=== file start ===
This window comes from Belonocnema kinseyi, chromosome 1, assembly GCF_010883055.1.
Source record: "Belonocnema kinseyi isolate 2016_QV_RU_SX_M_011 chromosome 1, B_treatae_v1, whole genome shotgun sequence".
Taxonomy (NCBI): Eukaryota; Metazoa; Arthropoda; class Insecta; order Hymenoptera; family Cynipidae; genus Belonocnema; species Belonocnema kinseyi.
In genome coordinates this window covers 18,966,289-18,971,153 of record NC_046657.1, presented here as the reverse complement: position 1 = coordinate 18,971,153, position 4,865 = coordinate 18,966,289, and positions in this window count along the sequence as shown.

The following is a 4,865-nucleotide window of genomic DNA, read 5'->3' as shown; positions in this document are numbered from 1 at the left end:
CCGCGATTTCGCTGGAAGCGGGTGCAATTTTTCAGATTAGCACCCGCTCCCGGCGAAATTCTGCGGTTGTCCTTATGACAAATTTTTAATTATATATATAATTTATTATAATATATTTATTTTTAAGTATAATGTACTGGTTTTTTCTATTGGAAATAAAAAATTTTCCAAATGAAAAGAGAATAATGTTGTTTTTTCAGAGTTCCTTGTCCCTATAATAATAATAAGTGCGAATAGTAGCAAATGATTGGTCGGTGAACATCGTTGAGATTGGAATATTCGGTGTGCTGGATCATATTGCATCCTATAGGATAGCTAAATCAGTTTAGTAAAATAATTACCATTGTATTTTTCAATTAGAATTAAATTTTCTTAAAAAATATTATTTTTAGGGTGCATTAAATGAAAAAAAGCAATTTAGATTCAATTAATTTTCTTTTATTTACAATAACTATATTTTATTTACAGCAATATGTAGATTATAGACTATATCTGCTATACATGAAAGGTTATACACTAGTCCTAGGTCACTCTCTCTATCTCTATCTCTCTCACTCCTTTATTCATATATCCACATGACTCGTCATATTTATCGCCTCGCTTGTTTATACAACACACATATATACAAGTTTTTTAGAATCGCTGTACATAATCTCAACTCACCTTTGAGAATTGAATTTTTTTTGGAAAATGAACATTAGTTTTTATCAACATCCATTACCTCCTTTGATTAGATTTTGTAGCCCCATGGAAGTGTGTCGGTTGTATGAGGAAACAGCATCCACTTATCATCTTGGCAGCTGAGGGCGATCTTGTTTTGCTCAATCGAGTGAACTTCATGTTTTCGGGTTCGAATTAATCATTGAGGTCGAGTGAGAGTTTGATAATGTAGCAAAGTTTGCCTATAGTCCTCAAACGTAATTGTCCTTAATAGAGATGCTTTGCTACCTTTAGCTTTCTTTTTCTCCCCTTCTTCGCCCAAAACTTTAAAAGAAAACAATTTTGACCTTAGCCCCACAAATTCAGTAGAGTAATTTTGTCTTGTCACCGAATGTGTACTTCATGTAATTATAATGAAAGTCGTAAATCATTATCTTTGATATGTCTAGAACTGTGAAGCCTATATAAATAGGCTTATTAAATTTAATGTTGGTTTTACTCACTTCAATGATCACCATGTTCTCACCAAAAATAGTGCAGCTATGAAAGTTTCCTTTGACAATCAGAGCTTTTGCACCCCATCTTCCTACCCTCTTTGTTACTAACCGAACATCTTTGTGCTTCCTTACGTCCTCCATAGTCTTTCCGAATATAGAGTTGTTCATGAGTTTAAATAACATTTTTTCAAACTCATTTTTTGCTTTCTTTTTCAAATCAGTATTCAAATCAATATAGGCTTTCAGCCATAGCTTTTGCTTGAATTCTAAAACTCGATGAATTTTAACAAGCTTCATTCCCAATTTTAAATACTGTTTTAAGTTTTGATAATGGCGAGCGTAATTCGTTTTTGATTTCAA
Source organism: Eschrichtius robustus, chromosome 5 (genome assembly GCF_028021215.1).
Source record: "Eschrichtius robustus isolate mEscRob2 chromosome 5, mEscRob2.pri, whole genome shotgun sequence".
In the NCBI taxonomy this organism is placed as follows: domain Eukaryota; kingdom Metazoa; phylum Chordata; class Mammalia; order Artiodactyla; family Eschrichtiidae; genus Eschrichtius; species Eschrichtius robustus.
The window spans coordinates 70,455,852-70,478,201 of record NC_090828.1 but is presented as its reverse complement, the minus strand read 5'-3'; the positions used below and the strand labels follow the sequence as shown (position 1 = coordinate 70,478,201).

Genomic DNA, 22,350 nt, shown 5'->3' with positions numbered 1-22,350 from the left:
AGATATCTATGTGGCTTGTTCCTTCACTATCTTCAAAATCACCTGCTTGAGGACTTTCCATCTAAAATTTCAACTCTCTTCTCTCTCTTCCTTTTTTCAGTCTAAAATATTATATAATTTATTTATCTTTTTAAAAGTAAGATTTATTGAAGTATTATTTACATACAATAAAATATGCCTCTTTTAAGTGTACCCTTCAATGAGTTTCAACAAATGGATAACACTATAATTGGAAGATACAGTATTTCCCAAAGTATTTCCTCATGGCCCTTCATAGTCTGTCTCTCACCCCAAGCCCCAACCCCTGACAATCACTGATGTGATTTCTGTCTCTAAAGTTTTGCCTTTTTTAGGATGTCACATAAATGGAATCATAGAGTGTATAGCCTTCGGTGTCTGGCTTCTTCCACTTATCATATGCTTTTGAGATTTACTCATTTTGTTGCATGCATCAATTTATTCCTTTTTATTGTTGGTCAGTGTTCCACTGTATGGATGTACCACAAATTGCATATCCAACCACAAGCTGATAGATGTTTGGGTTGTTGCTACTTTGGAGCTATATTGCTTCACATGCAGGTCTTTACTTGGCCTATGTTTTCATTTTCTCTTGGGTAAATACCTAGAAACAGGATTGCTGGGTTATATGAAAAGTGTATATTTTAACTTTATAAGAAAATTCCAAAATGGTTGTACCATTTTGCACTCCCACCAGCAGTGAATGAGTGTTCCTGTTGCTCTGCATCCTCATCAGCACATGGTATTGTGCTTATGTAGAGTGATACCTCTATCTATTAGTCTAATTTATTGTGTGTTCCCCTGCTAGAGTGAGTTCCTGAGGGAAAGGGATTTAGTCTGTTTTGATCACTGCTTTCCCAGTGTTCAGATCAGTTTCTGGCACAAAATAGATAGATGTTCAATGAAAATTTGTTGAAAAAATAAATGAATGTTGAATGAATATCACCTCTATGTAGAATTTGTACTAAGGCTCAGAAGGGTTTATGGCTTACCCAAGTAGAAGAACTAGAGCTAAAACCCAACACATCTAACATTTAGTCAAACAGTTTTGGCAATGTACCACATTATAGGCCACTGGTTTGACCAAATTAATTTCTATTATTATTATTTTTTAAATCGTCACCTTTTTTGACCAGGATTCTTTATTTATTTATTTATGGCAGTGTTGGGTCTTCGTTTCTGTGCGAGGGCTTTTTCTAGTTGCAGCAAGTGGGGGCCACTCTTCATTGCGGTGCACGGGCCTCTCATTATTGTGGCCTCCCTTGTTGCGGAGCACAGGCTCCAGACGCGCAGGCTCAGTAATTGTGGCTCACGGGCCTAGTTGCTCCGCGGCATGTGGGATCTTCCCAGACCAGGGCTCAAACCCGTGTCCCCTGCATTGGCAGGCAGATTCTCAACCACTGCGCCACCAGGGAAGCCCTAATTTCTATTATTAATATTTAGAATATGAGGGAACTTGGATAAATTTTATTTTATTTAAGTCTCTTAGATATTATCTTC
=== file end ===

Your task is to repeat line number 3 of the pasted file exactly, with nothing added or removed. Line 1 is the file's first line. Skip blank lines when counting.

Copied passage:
Taxonomy (NCBI): Eukaryota; Metazoa; Arthropoda; class Insecta; order Hymenoptera; family Cynipidae; genus Belonocnema; species Belonocnema kinseyi.